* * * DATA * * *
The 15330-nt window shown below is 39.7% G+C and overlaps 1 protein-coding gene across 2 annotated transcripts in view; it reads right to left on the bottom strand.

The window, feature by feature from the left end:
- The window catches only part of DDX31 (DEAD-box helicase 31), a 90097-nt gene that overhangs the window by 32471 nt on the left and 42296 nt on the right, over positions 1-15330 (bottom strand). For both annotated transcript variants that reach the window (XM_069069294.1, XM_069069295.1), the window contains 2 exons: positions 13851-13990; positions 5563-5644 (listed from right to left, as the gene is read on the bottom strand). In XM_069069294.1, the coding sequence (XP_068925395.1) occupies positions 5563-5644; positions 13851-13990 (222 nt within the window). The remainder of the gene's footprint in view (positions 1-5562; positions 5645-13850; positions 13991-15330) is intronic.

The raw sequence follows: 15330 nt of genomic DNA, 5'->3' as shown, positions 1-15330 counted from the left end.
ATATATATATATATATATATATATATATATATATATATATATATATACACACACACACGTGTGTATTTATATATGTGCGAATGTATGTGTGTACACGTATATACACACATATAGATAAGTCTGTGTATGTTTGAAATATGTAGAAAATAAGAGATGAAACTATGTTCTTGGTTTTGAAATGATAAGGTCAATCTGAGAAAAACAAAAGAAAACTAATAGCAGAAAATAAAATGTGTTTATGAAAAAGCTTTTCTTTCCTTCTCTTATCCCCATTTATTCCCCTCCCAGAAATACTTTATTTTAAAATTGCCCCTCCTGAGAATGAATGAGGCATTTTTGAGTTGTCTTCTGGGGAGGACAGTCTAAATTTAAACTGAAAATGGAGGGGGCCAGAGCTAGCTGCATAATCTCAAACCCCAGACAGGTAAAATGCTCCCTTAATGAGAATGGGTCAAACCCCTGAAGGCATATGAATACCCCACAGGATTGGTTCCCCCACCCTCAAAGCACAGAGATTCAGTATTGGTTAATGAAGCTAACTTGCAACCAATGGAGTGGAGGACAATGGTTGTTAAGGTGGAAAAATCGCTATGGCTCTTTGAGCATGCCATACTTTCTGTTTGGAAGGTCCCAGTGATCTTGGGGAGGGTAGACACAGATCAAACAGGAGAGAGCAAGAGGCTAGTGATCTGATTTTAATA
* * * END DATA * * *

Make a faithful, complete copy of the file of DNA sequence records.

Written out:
The 15330-nt window shown below is 39.7% G+C and overlaps 1 protein-coding gene across 2 annotated transcripts in view; it reads right to left on the bottom strand.

The window, feature by feature from the left end:
- The window catches only part of DDX31 (DEAD-box helicase 31), a 90097-nt gene that overhangs the window by 32471 nt on the left and 42296 nt on the right, over positions 1-15330 (bottom strand). For both annotated transcript variants that reach the window (XM_069069294.1, XM_069069295.1), the window contains 2 exons: positions 13851-13990; positions 5563-5644 (listed from right to left, as the gene is read on the bottom strand). In XM_069069294.1, the coding sequence (XP_068925395.1) occupies positions 5563-5644; positions 13851-13990 (222 nt within the window). The remainder of the gene's footprint in view (positions 1-5562; positions 5645-13850; positions 13991-15330) is intronic.

The raw sequence follows: 15330 nt of genomic DNA, 5'->3' as shown, positions 1-15330 counted from the left end.
ATATATATATATATATATATATATATATATATATATATATATATATACACACACACACGTGTGTATTTATATATGTGCGAATGTATGTGTGTACACGTATATACACACATATAGATAAGTCTGTGTATGTTTGAAATATGTAGAAAATAAGAGATGAAACTATGTTCTTGGTTTTGAAATGATAAGGTCAATCTGAGAAAAACAAAAGAAAACTAATAGCAGAAAATAAAATGTGTTTATGAAAAAGCTTTTCTTTCCTTCTCTTATCCCCATTTATTCCCCTCCCAGAAATACTTTATTTTAAAATTGCCCCTCCTGAGAATGAATGAGGCATTTTTGAGTTGTCTTCTGGGGAGGACAGTCTAAATTTAAACTGAAAATGGAGGGGGCCAGAGCTAGCTGCATAATCTCAAACCCCAGACAGGTAAAATGCTCCCTTAATGAGAATGGGTCAAACCCCTGAAGGCATATGAATACCCCACAGGATTGGTTCCCCCACCCTCAAAGCACAGAGATTCAGTATTGGTTAATGAAGCTAACTTGCAACCAATGGAGTGGAGGACAATGGTTGTTAAGGTGGAAAAATCGCTATGGCTCTTTGAGCATGCCATACTTTCTGTTTGGAAGGTCCCAGTGATCTTGGGGAGGGTAGACACAGATCAAACAGGAGAGAGCAAGAGGCTAGTGATCTGATTTTAATA